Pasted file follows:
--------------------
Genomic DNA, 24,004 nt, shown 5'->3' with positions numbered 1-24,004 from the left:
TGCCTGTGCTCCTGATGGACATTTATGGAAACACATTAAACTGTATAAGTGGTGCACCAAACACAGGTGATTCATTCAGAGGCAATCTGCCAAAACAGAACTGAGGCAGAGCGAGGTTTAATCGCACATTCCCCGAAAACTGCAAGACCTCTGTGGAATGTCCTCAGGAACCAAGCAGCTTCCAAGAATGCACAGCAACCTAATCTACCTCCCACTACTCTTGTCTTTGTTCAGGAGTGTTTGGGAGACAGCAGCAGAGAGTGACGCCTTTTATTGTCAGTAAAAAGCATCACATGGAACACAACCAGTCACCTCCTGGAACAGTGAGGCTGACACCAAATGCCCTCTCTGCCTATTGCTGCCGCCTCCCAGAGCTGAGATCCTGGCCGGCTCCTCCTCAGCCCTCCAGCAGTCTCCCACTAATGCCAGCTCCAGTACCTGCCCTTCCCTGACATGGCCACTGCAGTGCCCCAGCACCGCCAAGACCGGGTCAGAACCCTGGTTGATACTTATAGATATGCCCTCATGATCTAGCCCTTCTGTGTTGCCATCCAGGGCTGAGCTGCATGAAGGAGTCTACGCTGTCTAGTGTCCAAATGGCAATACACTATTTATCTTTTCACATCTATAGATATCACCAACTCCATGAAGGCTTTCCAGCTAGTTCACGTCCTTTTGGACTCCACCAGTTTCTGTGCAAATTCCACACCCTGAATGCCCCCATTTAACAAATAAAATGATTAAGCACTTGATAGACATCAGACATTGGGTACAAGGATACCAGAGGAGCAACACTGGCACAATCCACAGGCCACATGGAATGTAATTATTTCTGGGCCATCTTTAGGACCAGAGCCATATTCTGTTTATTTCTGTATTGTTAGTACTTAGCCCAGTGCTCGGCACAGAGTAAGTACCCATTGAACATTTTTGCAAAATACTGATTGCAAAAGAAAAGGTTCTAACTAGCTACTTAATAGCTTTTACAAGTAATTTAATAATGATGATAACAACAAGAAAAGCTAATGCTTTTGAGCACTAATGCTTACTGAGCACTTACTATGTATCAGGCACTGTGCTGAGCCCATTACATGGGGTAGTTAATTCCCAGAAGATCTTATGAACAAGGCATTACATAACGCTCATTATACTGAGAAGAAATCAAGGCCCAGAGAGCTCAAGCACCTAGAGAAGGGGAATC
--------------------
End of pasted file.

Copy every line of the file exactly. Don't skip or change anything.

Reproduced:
Genomic DNA, 24,004 nt, shown 5'->3' with positions numbered 1-24,004 from the left:
TGCCTGTGCTCCTGATGGACATTTATGGAAACACATTAAACTGTATAAGTGGTGCACCAAACACAGGTGATTCATTCAGAGGCAATCTGCCAAAACAGAACTGAGGCAGAGCGAGGTTTAATCGCACATTCCCCGAAAACTGCAAGACCTCTGTGGAATGTCCTCAGGAACCAAGCAGCTTCCAAGAATGCACAGCAACCTAATCTACCTCCCACTACTCTTGTCTTTGTTCAGGAGTGTTTGGGAGACAGCAGCAGAGAGTGACGCCTTTTATTGTCAGTAAAAAGCATCACATGGAACACAACCAGTCACCTCCTGGAACAGTGAGGCTGACACCAAATGCCCTCTCTGCCTATTGCTGCCGCCTCCCAGAGCTGAGATCCTGGCCGGCTCCTCCTCAGCCCTCCAGCAGTCTCCCACTAATGCCAGCTCCAGTACCTGCCCTTCCCTGACATGGCCACTGCAGTGCCCCAGCACCGCCAAGACCGGGTCAGAACCCTGGTTGATACTTATAGATATGCCCTCATGATCTAGCCCTTCTGTGTTGCCATCCAGGGCTGAGCTGCATGAAGGAGTCTACGCTGTCTAGTGTCCAAATGGCAATACACTATTTATCTTTTCACATCTATAGATATCACCAACTCCATGAAGGCTTTCCAGCTAGTTCACGTCCTTTTGGACTCCACCAGTTTCTGTGCAAATTCCACACCCTGAATGCCCCCATTTAACAAATAAAATGATTAAGCACTTGATAGACATCAGACATTGGGTACAAGGATACCAGAGGAGCAACACTGGCACAATCCACAGGCCACATGGAATGTAATTATTTCTGGGCCATCTTTAGGACCAGAGCCATATTCTGTTTATTTCTGTATTGTTAGTACTTAGCCCAGTGCTCGGCACAGAGTAAGTACCCATTGAACATTTTTGCAAAATACTGATTGCAAAAGAAAAGGTTCTAACTAGCTACTTAATAGCTTTTACAAGTAATTTAATAATGATGATAACAACAAGAAAAGCTAATGCTTTTGAGCACTAATGCTTACTGAGCACTTACTATGTATCAGGCACTGTGCTGAGCCCATTACATGGGGTAGTTAATTCCCAGAAGATCTTATGAACAAGGCATTACATAACGCTCATTATACTGAGAAGAAATCAAGGCCCAGAGAGCTCAAGCACCTAGAGAAGGGGAATC